First fix the following notations:

$AF:=$ The axiom of foundation

$ZFC^{-}:=ZFC\setminus \left\lbrace AF \right\rbrace $

$G:=$ The proper class of all sets

$V:=$ The proper class of Von neumann's cumulative hierarchy

$L:=$ The proper class of Godel's cumulative hierarchy

$G=V:~\forall x~\exists y~(ord(y) \wedge ``x\in V_{y}")$

$G=L:~\forall x~\exists y~(ord(y) \wedge ``x\in L_{y}")$

Almost all of $ZFC$ axioms have a same "nature" in some sense. They are "generating" new sets which form the world of mathematical objects $G$. In other words they are complicating our mathematical chess by increasing its playable and legitimated nuts. But $AF$ is an exception in $ZFC$. It is "simplifying" our mathematical world by removing some sets which innocently are accused to be "ill founded". Even $AF$ is regulating $G$ by $V$ and says $G=V$. So it is "miniaturizing" the "real" size of $G$ by the "very small" cumulative hierarchy $V$ as same as the assumption of constructibility axiom $G=L$. In fact "minimizing" the size of mathematical universe is ontological "nature" of all constructibilty kind of axioms like $G=W$ which $W$ is an arbitrary cumulative hierarchy. But in the opposite direction the large cardinal axioms says a different thing about $G$. We know that any large cardinal axiom stronger than "$0^{\sharp}$ exists" implies $G\neq L$. This illustrates the "nature" of large cardinal axioms. They implicitly say the universe of mathematical objects is too big and is "not" reachable by cumulative hierarchies. So it is obvious that any constructibility kind axiom such as $AF$, imposes a limitation on the height of large cardinal tree. One of these serious limitations is Kunen inconsistency theorem in $ZFC^{-}+AF$.

**Theorem (Kunen inconsistency)** There is no non trivial elementary embedding $j:\langle V,\in\rangle\longrightarrow \langle V,\in\rangle $ (or equivalently $j:\langle G,\in\rangle\longrightarrow \langle G,\in\rangle$)

The proof has two main steps as follows:

**Step (1):** By induction on Von neumann's "rank" in $V$ one can prove any non trivial elementary embedding $j:\langle V,\in\rangle\longrightarrow \langle V,\in\rangle$ has a critical point $\kappa$ on $Ord$.

**Step (2):** By iterating $j$ on this critical point one can find an ordinal $\alpha$ such that $j[\alpha]=\lbrace j(\beta)~|~\beta \in \alpha \rbrace \notin V (=G)$ which is a contradiction.

Now in the absence of $AF$ we must notice that the Kunen inconsistency theorem splits into two distinct statements and the orginal proof fails in both of them.

**Statement (1): (Strong version of Kunen inconsistency)** There is no non trivial elementary embedding $j:\langle G,\in\rangle\longrightarrow \langle G,\in\rangle$.

**Statement (2): (Weak version of Kunen inconsistency)** There is no non trivial elementary embedding $j:\langle V,\in\rangle\longrightarrow \langle V,\in\rangle$.

In statement (1), step (1) collapses because without $AF$ we have not a "rank notion" on $G$ and the induction makes no sense. So we can not find any critical point on $Ord$ for $j$ by "this method".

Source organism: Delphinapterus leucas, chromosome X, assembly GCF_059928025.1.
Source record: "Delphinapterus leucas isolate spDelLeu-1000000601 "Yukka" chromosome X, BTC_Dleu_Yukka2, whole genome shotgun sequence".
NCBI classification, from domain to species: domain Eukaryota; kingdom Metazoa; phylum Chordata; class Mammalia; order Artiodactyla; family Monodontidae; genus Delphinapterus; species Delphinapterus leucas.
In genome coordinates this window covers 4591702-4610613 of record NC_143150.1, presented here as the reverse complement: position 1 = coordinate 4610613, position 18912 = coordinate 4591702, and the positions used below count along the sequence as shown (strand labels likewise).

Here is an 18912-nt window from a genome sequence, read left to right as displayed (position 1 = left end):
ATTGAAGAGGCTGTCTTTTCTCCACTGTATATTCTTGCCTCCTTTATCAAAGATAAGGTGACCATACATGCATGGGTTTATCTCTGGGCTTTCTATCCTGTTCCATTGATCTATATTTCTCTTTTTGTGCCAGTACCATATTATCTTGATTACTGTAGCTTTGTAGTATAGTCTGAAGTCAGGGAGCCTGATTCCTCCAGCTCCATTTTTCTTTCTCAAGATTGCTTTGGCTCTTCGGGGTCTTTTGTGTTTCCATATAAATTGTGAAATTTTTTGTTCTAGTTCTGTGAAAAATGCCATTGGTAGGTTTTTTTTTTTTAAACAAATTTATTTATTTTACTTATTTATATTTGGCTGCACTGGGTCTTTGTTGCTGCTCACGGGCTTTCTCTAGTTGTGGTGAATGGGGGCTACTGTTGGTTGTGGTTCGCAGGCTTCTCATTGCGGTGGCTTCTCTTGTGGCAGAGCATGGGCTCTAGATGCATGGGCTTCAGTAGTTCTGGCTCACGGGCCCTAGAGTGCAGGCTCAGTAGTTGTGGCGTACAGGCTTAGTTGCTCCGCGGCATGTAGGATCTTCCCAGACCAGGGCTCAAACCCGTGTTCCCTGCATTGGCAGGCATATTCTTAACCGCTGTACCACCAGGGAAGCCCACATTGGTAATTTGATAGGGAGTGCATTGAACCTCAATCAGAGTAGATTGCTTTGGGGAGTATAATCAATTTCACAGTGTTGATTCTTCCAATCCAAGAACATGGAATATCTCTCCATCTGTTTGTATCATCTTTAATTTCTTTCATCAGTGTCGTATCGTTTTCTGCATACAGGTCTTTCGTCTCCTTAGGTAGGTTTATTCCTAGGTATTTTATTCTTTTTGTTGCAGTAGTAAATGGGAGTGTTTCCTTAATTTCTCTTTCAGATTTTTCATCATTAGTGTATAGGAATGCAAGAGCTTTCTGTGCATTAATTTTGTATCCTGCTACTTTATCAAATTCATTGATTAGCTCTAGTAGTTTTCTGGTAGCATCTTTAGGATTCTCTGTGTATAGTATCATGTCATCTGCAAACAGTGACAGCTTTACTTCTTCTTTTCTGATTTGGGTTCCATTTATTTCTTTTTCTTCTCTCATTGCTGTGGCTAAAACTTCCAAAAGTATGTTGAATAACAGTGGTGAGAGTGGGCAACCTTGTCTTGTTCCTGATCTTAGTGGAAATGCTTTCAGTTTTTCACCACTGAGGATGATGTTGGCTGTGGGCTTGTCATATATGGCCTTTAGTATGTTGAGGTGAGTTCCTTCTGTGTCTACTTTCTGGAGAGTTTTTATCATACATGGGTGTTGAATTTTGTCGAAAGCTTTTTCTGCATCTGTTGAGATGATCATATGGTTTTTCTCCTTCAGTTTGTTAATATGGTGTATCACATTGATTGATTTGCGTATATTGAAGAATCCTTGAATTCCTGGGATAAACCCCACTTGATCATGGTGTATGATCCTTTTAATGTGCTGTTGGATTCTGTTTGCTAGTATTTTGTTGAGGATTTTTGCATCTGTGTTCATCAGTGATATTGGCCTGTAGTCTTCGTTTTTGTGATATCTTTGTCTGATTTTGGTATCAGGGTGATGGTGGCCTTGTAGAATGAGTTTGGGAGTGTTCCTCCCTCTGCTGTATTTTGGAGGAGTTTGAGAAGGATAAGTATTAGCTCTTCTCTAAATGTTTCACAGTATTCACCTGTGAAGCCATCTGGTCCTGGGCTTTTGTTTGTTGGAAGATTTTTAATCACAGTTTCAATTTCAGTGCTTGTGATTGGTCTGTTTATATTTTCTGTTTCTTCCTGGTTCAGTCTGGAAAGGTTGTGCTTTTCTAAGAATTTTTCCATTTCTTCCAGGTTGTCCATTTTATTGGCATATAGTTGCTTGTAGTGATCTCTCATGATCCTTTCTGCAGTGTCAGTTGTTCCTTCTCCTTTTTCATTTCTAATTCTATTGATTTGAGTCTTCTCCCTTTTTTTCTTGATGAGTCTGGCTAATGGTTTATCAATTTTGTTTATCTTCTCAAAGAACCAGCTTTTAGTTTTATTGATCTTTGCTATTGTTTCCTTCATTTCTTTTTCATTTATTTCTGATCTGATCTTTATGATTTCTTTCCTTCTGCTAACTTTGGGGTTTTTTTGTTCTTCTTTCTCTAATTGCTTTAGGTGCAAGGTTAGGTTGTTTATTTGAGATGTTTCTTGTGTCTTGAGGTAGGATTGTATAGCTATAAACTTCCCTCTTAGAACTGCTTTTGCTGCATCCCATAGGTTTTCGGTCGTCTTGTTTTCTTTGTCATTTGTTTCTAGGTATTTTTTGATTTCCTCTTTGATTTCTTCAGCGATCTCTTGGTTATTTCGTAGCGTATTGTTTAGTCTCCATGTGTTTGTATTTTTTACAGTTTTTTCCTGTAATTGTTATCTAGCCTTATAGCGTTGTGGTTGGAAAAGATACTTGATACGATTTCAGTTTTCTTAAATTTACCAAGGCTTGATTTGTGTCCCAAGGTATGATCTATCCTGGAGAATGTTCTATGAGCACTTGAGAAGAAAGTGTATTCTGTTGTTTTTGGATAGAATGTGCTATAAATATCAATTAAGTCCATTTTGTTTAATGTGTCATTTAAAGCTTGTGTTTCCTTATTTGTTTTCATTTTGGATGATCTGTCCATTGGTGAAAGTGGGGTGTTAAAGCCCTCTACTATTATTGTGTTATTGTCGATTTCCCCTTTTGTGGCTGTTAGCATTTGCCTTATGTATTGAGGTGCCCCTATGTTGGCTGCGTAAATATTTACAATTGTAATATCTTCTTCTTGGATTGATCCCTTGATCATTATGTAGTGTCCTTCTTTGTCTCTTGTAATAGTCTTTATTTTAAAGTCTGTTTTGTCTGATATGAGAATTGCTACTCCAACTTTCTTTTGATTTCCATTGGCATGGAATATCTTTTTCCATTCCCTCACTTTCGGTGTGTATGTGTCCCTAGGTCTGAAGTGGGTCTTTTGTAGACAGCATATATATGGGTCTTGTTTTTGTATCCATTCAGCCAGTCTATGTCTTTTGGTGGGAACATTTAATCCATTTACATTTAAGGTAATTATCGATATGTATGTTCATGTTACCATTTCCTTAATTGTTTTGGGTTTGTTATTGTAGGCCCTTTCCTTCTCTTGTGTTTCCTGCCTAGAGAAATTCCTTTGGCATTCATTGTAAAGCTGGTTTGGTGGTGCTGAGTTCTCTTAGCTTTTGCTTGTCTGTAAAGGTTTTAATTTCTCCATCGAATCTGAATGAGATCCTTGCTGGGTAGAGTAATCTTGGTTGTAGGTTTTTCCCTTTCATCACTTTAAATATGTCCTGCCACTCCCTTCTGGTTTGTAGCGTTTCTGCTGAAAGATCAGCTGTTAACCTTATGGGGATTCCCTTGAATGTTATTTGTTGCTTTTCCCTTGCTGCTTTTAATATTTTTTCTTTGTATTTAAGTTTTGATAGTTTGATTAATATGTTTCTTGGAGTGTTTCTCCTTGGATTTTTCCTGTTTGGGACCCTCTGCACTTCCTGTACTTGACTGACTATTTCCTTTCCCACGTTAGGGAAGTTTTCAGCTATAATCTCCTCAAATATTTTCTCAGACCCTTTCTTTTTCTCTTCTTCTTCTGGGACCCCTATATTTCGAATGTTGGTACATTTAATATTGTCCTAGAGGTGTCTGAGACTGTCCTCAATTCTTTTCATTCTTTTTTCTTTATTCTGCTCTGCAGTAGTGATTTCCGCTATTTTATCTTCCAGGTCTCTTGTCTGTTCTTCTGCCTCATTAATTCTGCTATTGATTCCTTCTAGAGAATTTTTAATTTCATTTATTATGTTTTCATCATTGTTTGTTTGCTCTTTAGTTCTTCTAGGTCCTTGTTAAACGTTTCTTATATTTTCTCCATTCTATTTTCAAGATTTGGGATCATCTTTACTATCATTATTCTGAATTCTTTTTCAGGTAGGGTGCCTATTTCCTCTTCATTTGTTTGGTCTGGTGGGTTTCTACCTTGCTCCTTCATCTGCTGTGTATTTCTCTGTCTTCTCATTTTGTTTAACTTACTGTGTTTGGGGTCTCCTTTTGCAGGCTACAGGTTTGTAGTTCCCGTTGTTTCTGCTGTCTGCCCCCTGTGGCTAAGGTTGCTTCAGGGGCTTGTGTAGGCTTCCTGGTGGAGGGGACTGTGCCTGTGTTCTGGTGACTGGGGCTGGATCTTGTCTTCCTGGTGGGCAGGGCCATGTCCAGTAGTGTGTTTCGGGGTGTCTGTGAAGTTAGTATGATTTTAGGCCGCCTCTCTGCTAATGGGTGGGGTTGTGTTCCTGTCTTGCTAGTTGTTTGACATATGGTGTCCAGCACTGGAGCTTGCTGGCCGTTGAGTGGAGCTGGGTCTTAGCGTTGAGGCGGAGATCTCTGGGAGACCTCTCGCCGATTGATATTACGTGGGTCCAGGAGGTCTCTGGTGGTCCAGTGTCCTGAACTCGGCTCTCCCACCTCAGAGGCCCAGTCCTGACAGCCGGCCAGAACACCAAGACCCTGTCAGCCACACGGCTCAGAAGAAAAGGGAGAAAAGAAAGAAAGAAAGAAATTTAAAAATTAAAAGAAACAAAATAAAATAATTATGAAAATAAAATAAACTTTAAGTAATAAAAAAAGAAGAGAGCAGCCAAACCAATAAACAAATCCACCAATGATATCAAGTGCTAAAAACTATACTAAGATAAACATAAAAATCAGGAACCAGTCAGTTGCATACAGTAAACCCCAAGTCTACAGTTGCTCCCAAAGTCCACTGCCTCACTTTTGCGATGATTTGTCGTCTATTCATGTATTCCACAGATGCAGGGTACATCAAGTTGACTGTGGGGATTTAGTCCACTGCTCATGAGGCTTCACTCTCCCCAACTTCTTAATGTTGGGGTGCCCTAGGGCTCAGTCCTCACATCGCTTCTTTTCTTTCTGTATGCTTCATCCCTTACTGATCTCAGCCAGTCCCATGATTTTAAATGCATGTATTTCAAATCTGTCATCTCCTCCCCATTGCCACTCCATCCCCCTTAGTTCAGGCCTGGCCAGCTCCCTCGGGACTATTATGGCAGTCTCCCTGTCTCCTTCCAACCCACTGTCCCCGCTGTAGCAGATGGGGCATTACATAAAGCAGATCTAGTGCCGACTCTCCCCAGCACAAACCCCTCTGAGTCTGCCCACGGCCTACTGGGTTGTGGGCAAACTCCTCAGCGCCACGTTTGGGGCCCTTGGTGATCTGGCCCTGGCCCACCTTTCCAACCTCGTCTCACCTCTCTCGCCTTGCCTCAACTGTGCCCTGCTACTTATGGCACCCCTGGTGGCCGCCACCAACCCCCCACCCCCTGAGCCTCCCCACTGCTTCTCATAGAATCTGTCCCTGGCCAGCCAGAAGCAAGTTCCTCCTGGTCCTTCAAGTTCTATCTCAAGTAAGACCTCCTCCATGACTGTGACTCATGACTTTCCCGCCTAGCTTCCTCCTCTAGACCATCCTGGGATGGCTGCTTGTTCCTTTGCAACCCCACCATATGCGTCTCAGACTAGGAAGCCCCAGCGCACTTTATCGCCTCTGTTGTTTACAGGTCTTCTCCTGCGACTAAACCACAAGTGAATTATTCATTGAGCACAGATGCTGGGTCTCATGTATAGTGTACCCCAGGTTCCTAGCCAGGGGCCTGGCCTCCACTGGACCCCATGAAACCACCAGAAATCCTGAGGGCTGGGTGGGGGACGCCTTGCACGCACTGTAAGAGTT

In statement (2), step (2) fails because without $AF$ we don't know $G=V$ and so $j[\alpha]\notin V$ is not a contradiction.

But it is clear that in $ZFC^{-}$ the original proof of Kunen inconsistency theorem works for both of the following propositions:

**Proposition (1):** There is no elementary embedding $j:\langle G,\in\rangle\longrightarrow \langle G,\in\rangle $ with a critical point on $Ord$.

**Proposition (2):** Every non trivial elementary embedding $j:\langle V,\in\rangle\longrightarrow \langle V,\in\rangle$ has a critical point on $Ord$.

Now the main questions are:

**Question (1):** Is the statement "There is a non trivial elementary embedding $j:\langle V,\in\rangle\longrightarrow \langle V,\in\rangle$" an acceptable large cardinal axiom in the absence of $AF$($G=V$)?
What about other statements by replacing $V$ with an arbitrary cumulative hierarchy $W$?(In this case don't limit the definition of a cumulative hierarchy by condition $W_{\alpha +1}\subseteq P(W_{\alpha})$)

Note that such statements are very similar to the statment "$0^{\sharp}$ exists" that is equivalent to existence of a non trivial elementary embedding $j:\langle L,\in\rangle\longrightarrow \langle L,\in\rangle$ and could be an "acceptable" large cardinal axiom in the "absence" of $G=L$. So if the answer of the question (1) be positive, we can go "beyond" weak version of Kunen inconsistency by removing $AF$ from $ZFC$ and so we can find a family of "Reinhardt shape" cardinals correspond to any cumulative hierarchy $W$ by a similar argument to proposition (2) dependent on "good behavior" of "rank notion" in $W$.

**Question (2):** Is $AF$ necessary to prove "strong" version of Kunen inconsistency theorem? In the other words is the statement "$Con(ZFC)\longrightarrow Con(ZFC^{-}+ \exists$ a non trivial elementary embedding $j:\langle G,\in\rangle\longrightarrow \langle G,\in\rangle)$" true?

It seems to go beyond Kunen inconsistency it is not necessary to remove $AC$ which possibly "harms" our powerful tools and changes the "natural" behavior of objects.It simply suffices that one omit $AF$'s limit on largeness of "Cantor's heaven" and his "set theoretic intuition". َAnyway whole of the set theory is not studying $L$, $V$ or any other cumulative hierarchy and there are many object "out" of these realms. For example without limitation of $G=L$ we can see more large cardinals that are "invisible" in small "scope" of $L$.In the same way without limitation of $AF$ we can probably discover more stars in the mathematical universe out of scope of $V$. Furthermore we can produce more interesting models and universes and so we can play an extremely exciting mathematical chess beyond inconsistency, beyond imagination!